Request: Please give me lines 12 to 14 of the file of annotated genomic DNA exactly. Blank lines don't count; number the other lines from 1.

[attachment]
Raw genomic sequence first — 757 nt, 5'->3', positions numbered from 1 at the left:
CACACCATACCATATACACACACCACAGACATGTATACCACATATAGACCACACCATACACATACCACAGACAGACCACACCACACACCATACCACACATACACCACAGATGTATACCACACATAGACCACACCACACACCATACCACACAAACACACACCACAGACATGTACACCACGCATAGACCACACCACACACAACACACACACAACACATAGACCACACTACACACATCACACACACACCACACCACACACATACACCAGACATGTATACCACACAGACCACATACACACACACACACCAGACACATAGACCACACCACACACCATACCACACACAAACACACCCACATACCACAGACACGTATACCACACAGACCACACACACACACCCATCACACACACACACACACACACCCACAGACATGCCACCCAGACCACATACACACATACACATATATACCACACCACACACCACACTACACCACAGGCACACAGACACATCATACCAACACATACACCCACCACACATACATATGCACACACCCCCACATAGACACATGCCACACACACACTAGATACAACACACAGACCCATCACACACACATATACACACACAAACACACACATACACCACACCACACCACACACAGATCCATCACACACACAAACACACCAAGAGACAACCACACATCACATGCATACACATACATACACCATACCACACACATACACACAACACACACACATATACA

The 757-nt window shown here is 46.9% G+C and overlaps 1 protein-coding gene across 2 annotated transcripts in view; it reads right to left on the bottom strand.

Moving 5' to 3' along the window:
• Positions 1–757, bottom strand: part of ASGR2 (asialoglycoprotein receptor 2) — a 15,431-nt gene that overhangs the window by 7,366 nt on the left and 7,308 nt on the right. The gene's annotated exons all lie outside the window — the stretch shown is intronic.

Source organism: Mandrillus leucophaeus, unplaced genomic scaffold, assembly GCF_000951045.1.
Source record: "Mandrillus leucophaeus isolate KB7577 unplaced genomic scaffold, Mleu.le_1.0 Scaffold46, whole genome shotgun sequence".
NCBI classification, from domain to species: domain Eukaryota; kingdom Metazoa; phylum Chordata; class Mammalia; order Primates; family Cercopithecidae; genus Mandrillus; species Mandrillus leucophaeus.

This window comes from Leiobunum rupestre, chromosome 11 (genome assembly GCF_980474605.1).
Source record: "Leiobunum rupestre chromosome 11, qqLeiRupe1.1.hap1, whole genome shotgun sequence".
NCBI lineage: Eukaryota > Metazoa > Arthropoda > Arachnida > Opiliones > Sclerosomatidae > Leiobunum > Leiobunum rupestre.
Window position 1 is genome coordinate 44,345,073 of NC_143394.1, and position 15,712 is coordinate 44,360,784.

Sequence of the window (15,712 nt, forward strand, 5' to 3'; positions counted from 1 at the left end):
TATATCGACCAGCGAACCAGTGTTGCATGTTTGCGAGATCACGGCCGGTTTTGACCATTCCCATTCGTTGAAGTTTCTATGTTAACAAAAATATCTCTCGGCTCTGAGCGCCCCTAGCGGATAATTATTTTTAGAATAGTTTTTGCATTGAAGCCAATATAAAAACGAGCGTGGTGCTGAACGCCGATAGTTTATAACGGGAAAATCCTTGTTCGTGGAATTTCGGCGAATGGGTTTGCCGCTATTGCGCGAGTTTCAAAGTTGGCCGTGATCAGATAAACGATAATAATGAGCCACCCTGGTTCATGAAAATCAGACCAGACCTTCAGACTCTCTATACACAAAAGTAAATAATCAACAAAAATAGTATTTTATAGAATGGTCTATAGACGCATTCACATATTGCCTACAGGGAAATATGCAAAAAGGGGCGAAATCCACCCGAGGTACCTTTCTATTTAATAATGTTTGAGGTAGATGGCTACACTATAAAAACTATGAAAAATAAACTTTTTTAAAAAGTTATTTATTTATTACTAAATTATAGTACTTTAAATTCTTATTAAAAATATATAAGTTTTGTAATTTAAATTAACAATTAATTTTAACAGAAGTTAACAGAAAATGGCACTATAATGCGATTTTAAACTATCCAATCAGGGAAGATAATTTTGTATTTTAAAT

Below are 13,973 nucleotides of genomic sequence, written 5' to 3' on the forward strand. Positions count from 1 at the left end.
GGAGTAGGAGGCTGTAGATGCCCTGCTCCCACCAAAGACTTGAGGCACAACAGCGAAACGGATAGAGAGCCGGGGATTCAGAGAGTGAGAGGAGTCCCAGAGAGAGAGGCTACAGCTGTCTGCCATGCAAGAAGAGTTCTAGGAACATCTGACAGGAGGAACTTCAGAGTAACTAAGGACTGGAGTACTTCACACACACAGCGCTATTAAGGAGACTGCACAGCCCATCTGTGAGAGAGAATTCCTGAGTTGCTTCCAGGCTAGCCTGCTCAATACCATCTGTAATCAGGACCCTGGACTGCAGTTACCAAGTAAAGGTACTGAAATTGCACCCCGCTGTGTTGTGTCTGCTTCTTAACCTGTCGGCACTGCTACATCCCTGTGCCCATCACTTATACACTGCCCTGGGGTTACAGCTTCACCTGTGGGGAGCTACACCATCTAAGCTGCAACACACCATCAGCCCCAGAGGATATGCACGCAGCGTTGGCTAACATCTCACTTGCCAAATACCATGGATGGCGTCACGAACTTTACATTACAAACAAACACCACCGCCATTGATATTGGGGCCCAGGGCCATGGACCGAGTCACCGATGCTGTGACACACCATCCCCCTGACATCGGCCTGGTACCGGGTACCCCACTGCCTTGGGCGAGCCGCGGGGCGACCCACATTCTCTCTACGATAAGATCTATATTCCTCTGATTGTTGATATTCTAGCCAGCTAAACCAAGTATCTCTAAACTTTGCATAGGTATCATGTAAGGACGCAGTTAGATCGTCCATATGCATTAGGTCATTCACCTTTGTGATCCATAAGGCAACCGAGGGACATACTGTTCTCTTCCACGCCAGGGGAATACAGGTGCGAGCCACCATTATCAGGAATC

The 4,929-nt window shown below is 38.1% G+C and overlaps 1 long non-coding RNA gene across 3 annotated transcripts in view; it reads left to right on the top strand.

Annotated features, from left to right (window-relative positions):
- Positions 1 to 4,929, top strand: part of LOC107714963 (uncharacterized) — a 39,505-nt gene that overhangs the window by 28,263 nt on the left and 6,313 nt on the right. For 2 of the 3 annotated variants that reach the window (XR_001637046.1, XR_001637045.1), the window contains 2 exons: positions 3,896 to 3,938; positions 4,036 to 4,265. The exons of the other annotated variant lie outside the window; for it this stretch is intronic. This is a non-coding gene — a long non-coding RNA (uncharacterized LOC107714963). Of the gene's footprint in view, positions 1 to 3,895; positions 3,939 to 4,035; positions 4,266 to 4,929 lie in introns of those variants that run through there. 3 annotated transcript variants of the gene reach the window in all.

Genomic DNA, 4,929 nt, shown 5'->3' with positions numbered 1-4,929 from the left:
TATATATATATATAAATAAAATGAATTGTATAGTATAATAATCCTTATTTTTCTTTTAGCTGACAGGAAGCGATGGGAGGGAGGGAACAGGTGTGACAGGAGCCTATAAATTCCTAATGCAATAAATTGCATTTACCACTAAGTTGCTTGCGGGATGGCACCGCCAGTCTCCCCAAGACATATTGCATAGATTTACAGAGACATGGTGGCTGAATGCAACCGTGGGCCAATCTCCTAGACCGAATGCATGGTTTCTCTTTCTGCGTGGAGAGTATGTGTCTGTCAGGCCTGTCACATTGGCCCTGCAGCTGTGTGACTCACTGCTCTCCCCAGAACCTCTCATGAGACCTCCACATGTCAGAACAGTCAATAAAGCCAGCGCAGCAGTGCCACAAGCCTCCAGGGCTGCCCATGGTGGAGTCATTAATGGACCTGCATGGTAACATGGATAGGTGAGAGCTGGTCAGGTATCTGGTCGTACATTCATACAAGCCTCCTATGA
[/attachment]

Window position 1 is genome coordinate 44,345,073 of NC_143394.1, and position 15,712 is coordinate 44,360,784.

Sequence of the window (15,712 nt, forward strand, 5' to 3'; positions counted from 1 at the left end):
TATATCGACCAGCGAACCAGTGTTGCATGTTTGCGAGATCACGGCCGGTTTTGACCATTCCCATTCGTTGAAGTTTCTATGTTAACAAAAATATCTCTCGGCTCTGAGCGCCCCTAGCGGATAATTATTTTTAGAATAGTTTTTGCATTGAAGCCAATATAAAAACGAGCGTGGTGCTGAACGCCGATAGTTTATAACGGGAAAATCCTTGTTCGTGGAATTTCGGCGAATGGGTTTGCCGCTATTGCGCGAGTTTCAAAGTTGGCCGTGATCAGATAAACGATAATAATGAGCCACCCTGGTTCATGAAAATCAGACCAGACCTTCAGACTCTCTATACACAAAAGTAAATAATCAACAAAAATAGTATTTTATAGAATGGTCTATAGACGCATTCACATATTGCCTACAGGGAAATATGCAAAAAGGGGCGAAATCCACCCGAGGTACCTTTCTATTTAATAATGTTTGAGGTAGATGGCTACACTATAAAAACTATGAAAAATAAACTTTTTTAAAAAGTTATTTATTTATTACTAAATTATAGTACTTTAAATTCTTATTAAAAATATATAAGTTTTGTAATTTAAATTAACAATTAATTTTAACAGAAGTTAACAGAAAATGGCACTATAATGCGATTTTAAACTATCCAATCAGGGAAGATAATTTTGTATTTTAAAT